Setting up a resilience monitoring system would not provide a single indicator showing resilience, but lower and upper boundaries around possible thresholds could be estimated and continuously refined.
For resilience policy, one of the key challenges is the lack of methodology to measure resilience. Unfortunately, this problem may never be solved in the classical sense. As for climate change, greenhouse gas (GHG) emissions offer a straightforward indicator; furthermore, for economic challenges highly relevant and comparable indicators also exist. But as to resilience, no indicator fits all systems.
One reason is that ecosystems are highly diverse. Resilience in a coral reef, a pasture or a forest can be very different, and while there are shared characteristics in the underlying dynamics, there is no single indicator that shows the resilience of all systems — maybe there isn’t even an indicator that can be used meaningfully in all types of ecosystems.
The second reason is that, while resilience can be described by the theoretical distance from a threshold, it has been shown that thresholds cannot be located accurately without crossing them. In specific systems, if the right data collection processes are in place, resilience to shocks and crossing thresholds can be detected, but these findings cannot be generalized — results may only qualitatively inform managers in similar social-ecological systems.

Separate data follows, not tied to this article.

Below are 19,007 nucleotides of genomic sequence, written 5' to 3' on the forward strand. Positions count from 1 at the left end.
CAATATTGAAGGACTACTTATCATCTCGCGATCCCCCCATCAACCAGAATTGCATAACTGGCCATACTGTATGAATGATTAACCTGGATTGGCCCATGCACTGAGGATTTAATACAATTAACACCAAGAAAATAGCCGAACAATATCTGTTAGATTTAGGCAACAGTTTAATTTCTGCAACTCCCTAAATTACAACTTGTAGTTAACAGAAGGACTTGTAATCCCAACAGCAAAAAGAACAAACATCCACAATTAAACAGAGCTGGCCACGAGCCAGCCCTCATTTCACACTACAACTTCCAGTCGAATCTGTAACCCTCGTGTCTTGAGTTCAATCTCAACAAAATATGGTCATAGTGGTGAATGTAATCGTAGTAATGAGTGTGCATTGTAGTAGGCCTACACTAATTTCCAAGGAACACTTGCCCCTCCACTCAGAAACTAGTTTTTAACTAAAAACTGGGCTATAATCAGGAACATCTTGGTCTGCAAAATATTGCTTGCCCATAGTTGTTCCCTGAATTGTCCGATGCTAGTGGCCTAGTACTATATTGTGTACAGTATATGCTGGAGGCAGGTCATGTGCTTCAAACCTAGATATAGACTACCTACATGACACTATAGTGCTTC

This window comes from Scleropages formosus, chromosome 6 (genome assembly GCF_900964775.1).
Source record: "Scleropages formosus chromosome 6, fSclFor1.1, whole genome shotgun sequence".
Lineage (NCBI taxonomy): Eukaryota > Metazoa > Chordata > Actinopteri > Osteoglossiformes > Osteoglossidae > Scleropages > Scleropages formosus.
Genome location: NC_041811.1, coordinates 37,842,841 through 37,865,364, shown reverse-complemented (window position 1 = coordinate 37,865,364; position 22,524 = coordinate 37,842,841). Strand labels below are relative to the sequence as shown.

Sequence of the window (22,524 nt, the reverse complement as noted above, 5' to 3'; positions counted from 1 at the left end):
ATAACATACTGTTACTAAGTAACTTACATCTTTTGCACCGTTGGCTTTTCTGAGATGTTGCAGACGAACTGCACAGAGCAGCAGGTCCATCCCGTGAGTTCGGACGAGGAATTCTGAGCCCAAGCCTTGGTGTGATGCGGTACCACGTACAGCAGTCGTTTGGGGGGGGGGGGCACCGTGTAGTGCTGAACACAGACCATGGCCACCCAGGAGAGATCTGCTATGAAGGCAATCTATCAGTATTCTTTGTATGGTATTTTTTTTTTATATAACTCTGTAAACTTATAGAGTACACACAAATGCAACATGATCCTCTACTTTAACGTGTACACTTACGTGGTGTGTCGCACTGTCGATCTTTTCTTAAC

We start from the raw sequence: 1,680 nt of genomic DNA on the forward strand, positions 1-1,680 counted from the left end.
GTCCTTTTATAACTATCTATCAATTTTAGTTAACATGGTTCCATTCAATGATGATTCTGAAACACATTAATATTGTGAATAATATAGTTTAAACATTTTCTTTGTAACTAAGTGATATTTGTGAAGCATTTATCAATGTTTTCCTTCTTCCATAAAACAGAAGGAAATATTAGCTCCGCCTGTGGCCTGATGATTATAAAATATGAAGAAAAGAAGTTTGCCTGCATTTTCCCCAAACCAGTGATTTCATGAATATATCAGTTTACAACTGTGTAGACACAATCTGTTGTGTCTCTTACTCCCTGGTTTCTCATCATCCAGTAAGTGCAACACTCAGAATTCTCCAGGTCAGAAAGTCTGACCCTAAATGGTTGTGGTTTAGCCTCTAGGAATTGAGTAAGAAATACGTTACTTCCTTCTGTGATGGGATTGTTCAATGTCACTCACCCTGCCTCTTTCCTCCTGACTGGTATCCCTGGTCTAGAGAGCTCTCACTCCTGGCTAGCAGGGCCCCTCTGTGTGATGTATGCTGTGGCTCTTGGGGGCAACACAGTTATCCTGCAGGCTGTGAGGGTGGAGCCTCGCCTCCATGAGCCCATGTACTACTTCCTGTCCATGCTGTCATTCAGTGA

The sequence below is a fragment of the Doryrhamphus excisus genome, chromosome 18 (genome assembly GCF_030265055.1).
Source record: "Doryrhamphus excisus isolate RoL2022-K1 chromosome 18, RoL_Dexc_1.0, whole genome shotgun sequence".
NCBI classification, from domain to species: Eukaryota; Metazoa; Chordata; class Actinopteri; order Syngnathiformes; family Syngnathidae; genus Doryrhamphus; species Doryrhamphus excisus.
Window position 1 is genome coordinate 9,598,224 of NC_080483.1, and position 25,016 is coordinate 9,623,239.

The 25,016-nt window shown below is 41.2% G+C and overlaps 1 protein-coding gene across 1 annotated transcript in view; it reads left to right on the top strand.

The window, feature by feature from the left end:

At the same time, from a more practical policy perspective, if we only focus on agroecosystems and a limited number of very common shocks, resilience monitoring seems to be feasible. In resilience literature, “resilience of what to what for whom” is the general approach to framing specific problems of resilience. Here, if we aim to find indicators to describe the resilience of European farmland to the most common threats of climate change for European farmers and markets, the picture becomes much clearer. Soil moisture, crop yield, price fluctuations, inputs, climate, and extreme weather events are all key aspects that can be monitored at scale — many of them even with remote sensing. Calibrating an early warning system would still require considerable research effort; yet, this task seems doable and would be extremely useful for EU agriculture policy in general and to farmers in particular.
Setting up a resilience monitoring system would not provide a single indicator showing resilience, but lower and upper boundaries around possible thresholds could be estimated and continuously refined. The system would show which areas are most vulnerable and where investment in resilience would be needed most.
Still, this monitoring system would not solve all problems. Access to markets, living standards of farmers, logistics, local social issues, and politics would still be highly influential factors in shaping farming systems’ future, but monitoring the most important control variables of agroecosystems and distribution of subsidies based on the results would be still a significant step towards more resilient agriculture in Europe.